Chris Milam Reflects On Adolescence On His Rocking Forthcoming Album “Orchid South”

By Ezra Wheeler

Acclaimed Memphis singer-songwriter Chris Milam is back with a new single, the title track from his forthcoming album Orchid South. In anticipation, we sat down with the artist to discuss “Orchid South,” his upcoming listening event at the Memphis Listening Lab, and the key to writing an enduring song.

1. For anyone who may not yet be familiar with you or your music, give us a quick rundown of your musical career thus far.

I’m from Memphis, but started my career when I went to college in Nashville. I moved to NYC from there and, once touring started ramping up, I wanted a cheaper homebase than Manhattan. So I came back to Memphis and have been a touring artist (plagues aside) for several years now. I have two albums out (Kids These Days in 2017, Meanwhile in 2020) and a third on the way (Orchid South 5.10.24). All 3 are different–I try not to fax a fax.

I’ve been lucky enough to have some really kind press over the years, but that’s because I shamelessly bribe music writers with Dunkaroos and frankincense.

Andrew Trent Fleming

2. You’ve just released your new single “Orchid South,” the title track from your upcoming album. Tell us about the song, and how it fits in to the album.

The album’s about my teenage years, but it’s also set in that time and place. So I wanted it to draw on the music that I fell in love with–and fell in love to–back then. Memphis powerpop, 90’s alt rock, a pinch of psychedelia. Everything feels so heightened when you’re a kid, so I wanted big, layered songs to match those big, layered emotions. “Orchid South” is a natural single–it introduces a lot of the sounds and sights and lyrical themes of the album, and it’s got that big anthemic chorus. I think it’s cathartic.

3. You’ve really made a name for yourself as an exceptionally gifted songwriter, earning high praise from national publications and fellow artists. What do you think is the key to writing an enduring song?

That’s kind, thank you. Enduring’s a great word, because that’s exactly what I focus on/obsess over when I write. For instance, I spend a lot of time and energy making sure my songs have layers. I want the listener to enjoy the first listen, I want the listener to enjoy the millionth listen, and I want the listener to enjoy every listen for potentially different reasons. All of my favorite songs have grown with me over time. I hear something new, a lyric’s meaning might evolve with age, etc.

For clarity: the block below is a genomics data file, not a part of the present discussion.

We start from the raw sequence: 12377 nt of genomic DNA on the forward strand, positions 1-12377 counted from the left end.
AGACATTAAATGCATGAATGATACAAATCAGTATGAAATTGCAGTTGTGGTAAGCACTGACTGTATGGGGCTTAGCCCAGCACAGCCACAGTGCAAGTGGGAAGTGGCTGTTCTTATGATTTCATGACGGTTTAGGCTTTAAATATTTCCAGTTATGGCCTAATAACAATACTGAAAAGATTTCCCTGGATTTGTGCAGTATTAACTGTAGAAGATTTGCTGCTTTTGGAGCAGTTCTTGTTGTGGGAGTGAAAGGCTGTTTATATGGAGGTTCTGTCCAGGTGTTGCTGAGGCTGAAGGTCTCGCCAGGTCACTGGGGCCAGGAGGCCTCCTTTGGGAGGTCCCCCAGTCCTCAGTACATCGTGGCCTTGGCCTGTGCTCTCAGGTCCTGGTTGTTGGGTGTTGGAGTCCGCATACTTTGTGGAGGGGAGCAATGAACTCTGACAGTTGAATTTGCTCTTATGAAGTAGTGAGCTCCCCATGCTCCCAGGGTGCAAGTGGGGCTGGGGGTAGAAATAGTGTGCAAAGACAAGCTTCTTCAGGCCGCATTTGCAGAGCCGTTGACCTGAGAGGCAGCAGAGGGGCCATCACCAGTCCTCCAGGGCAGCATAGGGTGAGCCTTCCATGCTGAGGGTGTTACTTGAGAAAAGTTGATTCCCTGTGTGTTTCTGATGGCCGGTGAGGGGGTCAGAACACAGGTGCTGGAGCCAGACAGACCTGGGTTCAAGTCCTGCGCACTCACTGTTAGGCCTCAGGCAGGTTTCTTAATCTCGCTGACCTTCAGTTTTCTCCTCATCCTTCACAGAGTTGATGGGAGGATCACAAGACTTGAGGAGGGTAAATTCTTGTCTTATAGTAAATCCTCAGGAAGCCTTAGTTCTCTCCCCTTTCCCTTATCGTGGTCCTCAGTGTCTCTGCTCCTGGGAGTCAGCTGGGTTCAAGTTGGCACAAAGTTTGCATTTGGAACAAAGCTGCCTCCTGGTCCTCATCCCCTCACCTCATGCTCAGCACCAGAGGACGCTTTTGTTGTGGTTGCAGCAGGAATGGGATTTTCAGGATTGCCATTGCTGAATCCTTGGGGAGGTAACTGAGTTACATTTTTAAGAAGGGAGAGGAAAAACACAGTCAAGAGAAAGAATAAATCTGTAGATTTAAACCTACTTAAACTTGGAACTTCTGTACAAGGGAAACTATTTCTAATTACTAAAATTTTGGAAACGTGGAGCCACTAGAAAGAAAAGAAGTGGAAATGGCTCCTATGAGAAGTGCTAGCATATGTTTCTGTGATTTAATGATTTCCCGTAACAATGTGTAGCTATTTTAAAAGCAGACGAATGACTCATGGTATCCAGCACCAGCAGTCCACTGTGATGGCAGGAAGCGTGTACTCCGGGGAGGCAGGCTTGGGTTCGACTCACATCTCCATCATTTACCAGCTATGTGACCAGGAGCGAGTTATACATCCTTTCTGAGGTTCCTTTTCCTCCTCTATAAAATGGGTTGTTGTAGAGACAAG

One song can say a lot of different things.

Tommy Kha

4. You’ll be hosting an album listening party at the Memphis Listening Lab on March 14th. What should fans expect from Orchid South, both musically and thematically?

It’s a rock and roll record! Big, summery rock songs.

Music’s the only thing that has always made me feel like I’m not alone. This started in childhood, but it became the love of my life when I was a teenager. I wanted to make the album that Young Chris would’ve clung to like a life raft, constantly playing the CD in the car, driving nowhere. So, I’ve wanted to make this album since I picked up a guitar–it just took me a while to feel ready.

Also, a lot of the things I saw or experienced in adolescence feel especially relevant now. 2024’s a tumultuous time to be an adult, and it’s always a tumultuous time to be a teenager. So, I hope these 11 songs tell stories from my past in a way that still speaks to the present.

5. Even before hearing the album, I was struck by the excellent band that you put together for this project, including many hometown heroes. Tell me a bit about your musical collaborators on this project and the process of creating it.

Like Kids These Days and Meanwhile, Orchid South was produced by Toby Vest and recorded at High/Low Recording here in Memphis. I really can’t overstate how much working with Toby and Pete Matthews at H/L has meant to me: artistically, professionally, and personally.

I knew that this album’s scope would be bigger than the last two, and that it’s a rock album that deserves a rock band. It was really important to me that, as much as possible, the songs were built around live takes–the band all playing together in a room. That takes time, planning, rehearsal, but also buy-in from the musicians. People record this way less and less because it’s harder. The upshot is that some people love recording this way. Musicians playing music together–who knew?

So I think the band was excited by the process. And everyone had a fondness for the music Orchid South‘s inspired by. If I tell Luke
White “what if the lovechild of [Tom Petty’s] Full Moon Fever and [Big Star’s] #1 Record grew up in the 90’s,” he already knows. I think the band started from a place of shared influences and kind of a musical shorthand. The full credits for the album are at my site, and I’m enormously grateful for every single person who contributed to the album. These songs couldn’t have been in better hands.

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